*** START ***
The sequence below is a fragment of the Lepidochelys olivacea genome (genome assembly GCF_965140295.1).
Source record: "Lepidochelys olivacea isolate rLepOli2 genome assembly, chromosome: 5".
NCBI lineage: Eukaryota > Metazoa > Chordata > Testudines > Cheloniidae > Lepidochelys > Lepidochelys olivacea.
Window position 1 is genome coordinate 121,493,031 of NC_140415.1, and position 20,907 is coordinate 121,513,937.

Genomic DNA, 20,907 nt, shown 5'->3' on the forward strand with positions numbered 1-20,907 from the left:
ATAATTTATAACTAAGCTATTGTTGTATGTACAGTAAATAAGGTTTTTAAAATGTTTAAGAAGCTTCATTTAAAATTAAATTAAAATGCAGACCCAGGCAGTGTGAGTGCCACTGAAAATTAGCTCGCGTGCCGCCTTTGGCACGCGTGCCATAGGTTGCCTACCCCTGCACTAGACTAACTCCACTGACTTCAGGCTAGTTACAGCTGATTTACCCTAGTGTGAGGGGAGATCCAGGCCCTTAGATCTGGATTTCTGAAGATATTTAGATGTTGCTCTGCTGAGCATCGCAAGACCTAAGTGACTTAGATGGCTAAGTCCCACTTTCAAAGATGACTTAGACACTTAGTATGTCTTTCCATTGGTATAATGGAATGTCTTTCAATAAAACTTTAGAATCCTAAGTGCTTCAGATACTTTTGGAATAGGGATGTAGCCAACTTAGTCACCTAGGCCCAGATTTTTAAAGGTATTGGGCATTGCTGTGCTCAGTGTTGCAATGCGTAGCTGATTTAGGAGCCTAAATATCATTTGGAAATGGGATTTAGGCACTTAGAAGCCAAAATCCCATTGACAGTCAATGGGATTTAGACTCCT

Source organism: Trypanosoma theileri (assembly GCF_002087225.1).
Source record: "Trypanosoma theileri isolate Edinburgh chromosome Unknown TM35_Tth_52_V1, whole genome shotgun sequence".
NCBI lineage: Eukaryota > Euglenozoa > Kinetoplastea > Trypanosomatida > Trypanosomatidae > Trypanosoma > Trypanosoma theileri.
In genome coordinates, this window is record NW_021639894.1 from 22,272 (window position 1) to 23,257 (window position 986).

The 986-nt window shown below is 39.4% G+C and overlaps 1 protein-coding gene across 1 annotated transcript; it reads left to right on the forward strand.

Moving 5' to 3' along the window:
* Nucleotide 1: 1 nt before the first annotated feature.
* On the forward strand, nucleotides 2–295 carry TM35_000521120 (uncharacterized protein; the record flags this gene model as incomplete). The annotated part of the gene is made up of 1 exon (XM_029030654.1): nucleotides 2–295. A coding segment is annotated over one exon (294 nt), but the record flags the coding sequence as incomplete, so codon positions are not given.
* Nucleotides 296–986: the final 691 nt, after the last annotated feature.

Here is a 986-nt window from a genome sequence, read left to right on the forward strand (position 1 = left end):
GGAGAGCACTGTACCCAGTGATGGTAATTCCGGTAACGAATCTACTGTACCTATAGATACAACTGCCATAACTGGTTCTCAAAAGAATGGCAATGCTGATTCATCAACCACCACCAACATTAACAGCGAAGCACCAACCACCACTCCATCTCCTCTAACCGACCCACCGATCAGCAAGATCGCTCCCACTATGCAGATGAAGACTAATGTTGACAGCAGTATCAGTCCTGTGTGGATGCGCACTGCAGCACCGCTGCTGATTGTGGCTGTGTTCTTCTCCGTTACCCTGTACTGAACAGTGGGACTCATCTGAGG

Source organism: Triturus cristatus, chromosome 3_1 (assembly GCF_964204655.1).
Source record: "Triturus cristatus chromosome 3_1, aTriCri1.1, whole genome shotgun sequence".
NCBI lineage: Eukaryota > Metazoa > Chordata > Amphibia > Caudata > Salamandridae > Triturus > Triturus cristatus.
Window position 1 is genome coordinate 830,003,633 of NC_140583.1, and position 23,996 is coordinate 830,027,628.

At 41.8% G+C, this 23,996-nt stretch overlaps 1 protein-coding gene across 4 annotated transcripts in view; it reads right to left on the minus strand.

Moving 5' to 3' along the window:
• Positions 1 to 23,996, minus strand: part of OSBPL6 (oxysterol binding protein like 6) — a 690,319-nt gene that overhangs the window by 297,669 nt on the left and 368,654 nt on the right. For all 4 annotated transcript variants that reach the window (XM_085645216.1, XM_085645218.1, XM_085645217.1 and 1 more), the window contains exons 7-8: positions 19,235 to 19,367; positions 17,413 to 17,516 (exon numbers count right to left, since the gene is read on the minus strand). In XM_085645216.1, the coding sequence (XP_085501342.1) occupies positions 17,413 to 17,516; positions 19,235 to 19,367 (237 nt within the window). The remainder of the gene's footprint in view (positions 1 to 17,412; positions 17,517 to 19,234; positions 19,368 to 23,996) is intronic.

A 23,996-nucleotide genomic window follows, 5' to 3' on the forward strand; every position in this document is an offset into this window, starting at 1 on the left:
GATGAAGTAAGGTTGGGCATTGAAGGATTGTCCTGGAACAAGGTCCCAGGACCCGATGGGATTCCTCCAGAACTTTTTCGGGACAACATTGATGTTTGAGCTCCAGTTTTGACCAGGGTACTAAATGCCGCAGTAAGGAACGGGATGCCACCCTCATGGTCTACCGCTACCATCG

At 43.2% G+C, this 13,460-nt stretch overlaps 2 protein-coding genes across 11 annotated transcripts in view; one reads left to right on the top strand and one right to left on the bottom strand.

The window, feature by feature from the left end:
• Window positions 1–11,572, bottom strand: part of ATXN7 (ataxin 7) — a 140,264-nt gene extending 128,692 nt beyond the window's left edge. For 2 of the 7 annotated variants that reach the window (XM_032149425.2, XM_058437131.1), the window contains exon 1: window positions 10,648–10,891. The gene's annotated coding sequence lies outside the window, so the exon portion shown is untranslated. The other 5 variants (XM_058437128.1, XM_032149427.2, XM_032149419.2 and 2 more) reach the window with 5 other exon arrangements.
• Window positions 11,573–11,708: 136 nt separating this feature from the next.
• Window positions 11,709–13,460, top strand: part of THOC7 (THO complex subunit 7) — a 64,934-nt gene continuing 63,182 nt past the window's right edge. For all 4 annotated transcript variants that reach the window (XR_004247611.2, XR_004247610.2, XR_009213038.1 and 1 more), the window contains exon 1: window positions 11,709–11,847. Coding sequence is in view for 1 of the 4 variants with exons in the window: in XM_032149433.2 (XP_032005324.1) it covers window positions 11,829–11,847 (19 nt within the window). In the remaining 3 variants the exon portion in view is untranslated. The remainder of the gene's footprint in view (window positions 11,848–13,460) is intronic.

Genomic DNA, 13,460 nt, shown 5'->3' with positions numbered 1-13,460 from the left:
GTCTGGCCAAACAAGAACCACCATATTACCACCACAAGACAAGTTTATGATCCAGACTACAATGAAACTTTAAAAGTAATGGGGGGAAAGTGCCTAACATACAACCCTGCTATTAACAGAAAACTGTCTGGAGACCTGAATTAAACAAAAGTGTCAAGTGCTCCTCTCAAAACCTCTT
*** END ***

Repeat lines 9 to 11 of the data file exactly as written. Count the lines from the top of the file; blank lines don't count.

NCBI lineage: Eukaryota > Euglenozoa > Kinetoplastea > Trypanosomatida > Trypanosomatidae > Trypanosoma > Trypanosoma theileri.
In genome coordinates, this window is record NW_021639894.1 from 22,272 (window position 1) to 23,257 (window position 986).

The 986-nt window shown below is 39.4% G+C and overlaps 1 protein-coding gene across 1 annotated transcript; it reads left to right on the forward strand.